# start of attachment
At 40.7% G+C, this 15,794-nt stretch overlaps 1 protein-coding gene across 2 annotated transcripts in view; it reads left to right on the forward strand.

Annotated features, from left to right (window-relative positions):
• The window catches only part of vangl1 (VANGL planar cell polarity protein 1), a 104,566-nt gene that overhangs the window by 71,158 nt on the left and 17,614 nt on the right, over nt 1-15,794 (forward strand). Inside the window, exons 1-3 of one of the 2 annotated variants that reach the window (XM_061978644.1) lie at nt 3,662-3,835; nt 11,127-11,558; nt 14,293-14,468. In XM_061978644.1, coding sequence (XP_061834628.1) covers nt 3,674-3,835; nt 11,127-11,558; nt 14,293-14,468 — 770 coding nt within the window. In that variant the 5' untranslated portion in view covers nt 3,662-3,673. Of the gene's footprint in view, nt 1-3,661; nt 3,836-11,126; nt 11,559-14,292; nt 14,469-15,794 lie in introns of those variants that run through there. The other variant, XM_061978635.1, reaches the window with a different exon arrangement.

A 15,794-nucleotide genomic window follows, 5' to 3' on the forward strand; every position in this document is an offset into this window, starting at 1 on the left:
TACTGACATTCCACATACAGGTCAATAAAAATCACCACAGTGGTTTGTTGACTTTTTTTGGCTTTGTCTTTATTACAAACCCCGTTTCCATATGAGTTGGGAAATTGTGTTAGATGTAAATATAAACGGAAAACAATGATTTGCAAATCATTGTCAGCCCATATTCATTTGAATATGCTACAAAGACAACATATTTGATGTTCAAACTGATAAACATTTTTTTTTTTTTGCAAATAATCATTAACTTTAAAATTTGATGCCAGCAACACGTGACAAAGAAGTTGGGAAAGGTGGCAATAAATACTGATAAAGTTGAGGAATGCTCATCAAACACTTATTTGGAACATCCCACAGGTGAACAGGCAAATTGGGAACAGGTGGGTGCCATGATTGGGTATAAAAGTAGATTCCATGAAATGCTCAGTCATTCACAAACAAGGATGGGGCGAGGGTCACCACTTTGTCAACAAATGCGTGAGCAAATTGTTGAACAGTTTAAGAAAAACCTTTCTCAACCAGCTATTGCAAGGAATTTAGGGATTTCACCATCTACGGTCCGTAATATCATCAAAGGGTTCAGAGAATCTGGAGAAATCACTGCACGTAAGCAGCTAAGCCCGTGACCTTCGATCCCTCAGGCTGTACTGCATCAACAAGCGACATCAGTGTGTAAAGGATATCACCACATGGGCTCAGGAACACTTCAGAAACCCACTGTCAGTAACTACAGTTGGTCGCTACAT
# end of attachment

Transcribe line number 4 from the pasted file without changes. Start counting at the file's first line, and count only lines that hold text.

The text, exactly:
A 15,794-nucleotide genomic window follows, 5' to 3' on the forward strand; every position in this document is an offset into this window, starting at 1 on the left: